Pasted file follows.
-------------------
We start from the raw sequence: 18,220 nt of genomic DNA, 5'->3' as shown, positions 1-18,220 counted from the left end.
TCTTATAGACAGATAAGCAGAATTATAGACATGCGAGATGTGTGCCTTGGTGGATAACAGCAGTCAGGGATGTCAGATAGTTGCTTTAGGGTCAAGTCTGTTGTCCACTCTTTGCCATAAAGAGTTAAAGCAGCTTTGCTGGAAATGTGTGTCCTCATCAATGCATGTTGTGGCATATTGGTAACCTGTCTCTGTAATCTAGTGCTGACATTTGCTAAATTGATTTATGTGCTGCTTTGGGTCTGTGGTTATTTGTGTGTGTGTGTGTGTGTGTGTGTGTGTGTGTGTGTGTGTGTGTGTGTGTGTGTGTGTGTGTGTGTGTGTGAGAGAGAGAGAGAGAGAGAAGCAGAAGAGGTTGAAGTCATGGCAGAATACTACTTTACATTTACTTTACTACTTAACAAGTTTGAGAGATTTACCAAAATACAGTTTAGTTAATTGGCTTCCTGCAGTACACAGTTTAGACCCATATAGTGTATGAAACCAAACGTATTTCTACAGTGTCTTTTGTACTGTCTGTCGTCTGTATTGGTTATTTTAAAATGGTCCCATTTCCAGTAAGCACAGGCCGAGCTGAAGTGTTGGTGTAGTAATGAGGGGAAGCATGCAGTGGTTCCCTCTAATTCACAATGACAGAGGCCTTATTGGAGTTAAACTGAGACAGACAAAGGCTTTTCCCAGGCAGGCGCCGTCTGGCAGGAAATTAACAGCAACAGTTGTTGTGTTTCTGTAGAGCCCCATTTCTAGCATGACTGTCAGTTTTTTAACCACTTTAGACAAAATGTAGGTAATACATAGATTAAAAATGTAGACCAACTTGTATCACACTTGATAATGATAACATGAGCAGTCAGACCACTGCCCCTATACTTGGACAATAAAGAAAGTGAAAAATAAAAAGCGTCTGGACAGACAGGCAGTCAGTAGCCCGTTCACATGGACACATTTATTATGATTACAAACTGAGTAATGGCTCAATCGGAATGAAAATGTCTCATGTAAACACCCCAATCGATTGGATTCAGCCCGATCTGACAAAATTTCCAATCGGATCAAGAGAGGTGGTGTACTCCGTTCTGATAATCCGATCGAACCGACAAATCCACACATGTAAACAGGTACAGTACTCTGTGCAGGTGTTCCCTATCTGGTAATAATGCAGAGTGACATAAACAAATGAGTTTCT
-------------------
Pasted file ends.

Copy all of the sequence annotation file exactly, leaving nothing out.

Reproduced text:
We start from the raw sequence: 18,220 nt of genomic DNA, 5'->3' as shown, positions 1-18,220 counted from the left end.
TCTTATAGACAGATAAGCAGAATTATAGACATGCGAGATGTGTGCCTTGGTGGATAACAGCAGTCAGGGATGTCAGATAGTTGCTTTAGGGTCAAGTCTGTTGTCCACTCTTTGCCATAAAGAGTTAAAGCAGCTTTGCTGGAAATGTGTGTCCTCATCAATGCATGTTGTGGCATATTGGTAACCTGTCTCTGTAATCTAGTGCTGACATTTGCTAAATTGATTTATGTGCTGCTTTGGGTCTGTGGTTATTTGTGTGTGTGTGTGTGTGTGTGTGTGTGTGTGTGTGTGTGTGTGTGTGTGTGTGTGTGTGTGTGTGTGTGTGAGAGAGAGAGAGAGAGAGAAGCAGAAGAGGTTGAAGTCATGGCAGAATACTACTTTACATTTACTTTACTACTTAACAAGTTTGAGAGATTTACCAAAATACAGTTTAGTTAATTGGCTTCCTGCAGTACACAGTTTAGACCCATATAGTGTATGAAACCAAACGTATTTCTACAGTGTCTTTTGTACTGTCTGTCGTCTGTATTGGTTATTTTAAAATGGTCCCATTTCCAGTAAGCACAGGCCGAGCTGAAGTGTTGGTGTAGTAATGAGGGGAAGCATGCAGTGGTTCCCTCTAATTCACAATGACAGAGGCCTTATTGGAGTTAAACTGAGACAGACAAAGGCTTTTCCCAGGCAGGCGCCGTCTGGCAGGAAATTAACAGCAACAGTTGTTGTGTTTCTGTAGAGCCCCATTTCTAGCATGACTGTCAGTTTTTTAACCACTTTAGACAAAATGTAGGTAATACATAGATTAAAAATGTAGACCAACTTGTATCACACTTGATAATGATAACATGAGCAGTCAGACCACTGCCCCTATACTTGGACAATAAAGAAAGTGAAAAATAAAAAGCGTCTGGACAGACAGGCAGTCAGTAGCCCGTTCACATGGACACATTTATTATGATTACAAACTGAGTAATGGCTCAATCGGAATGAAAATGTCTCATGTAAACACCCCAATCGATTGGATTCAGCCCGATCTGACAAAATTTCCAATCGGATCAAGAGAGGTGGTGTACTCCGTTCTGATAATCCGATCGAACCGACAAATCCACACATGTAAACAGGTACAGTACTCTGTGCAGGTGTTCCCTATCTGGTAATAATGCAGAGTGACATAAACAAATGAGTTTCT